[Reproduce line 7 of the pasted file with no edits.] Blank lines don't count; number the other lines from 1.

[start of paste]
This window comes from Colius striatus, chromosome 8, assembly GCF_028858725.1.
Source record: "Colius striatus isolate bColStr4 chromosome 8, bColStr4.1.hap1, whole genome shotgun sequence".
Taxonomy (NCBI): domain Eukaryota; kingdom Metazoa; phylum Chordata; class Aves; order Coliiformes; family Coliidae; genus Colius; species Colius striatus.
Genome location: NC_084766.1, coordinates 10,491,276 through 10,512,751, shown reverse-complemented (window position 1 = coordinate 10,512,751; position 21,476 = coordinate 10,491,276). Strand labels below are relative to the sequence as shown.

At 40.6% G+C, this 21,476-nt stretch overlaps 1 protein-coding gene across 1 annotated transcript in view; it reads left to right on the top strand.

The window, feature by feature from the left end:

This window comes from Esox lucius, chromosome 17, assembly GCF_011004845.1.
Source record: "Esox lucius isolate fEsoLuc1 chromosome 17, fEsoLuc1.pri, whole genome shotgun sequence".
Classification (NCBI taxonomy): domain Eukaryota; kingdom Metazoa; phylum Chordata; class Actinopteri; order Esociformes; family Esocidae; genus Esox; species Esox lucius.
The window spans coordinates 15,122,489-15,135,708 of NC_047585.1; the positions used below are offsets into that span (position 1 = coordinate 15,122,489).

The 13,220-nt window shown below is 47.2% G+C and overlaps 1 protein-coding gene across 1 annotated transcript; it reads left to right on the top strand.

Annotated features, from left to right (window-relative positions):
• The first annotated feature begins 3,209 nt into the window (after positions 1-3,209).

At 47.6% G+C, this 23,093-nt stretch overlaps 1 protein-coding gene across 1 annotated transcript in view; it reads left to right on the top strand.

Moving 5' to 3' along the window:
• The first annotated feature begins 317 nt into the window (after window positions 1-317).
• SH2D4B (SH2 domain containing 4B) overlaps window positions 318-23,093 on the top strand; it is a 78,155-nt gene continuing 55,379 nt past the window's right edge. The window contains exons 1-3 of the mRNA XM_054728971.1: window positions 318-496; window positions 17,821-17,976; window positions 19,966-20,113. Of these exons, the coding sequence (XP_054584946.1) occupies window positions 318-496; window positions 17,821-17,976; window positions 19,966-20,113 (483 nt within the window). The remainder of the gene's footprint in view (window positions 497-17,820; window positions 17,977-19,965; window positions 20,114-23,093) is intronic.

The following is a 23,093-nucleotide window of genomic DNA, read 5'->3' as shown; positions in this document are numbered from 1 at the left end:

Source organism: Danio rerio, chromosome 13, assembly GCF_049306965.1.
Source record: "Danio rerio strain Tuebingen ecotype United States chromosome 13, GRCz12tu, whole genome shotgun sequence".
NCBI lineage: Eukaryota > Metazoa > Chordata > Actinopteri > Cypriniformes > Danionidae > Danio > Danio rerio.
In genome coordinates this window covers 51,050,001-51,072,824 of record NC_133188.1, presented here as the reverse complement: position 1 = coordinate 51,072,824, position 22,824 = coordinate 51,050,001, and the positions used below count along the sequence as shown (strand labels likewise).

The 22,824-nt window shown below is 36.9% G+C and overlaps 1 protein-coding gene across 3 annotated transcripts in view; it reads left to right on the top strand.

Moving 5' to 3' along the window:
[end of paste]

This window comes from Esox lucius, chromosome 17, assembly GCF_011004845.1.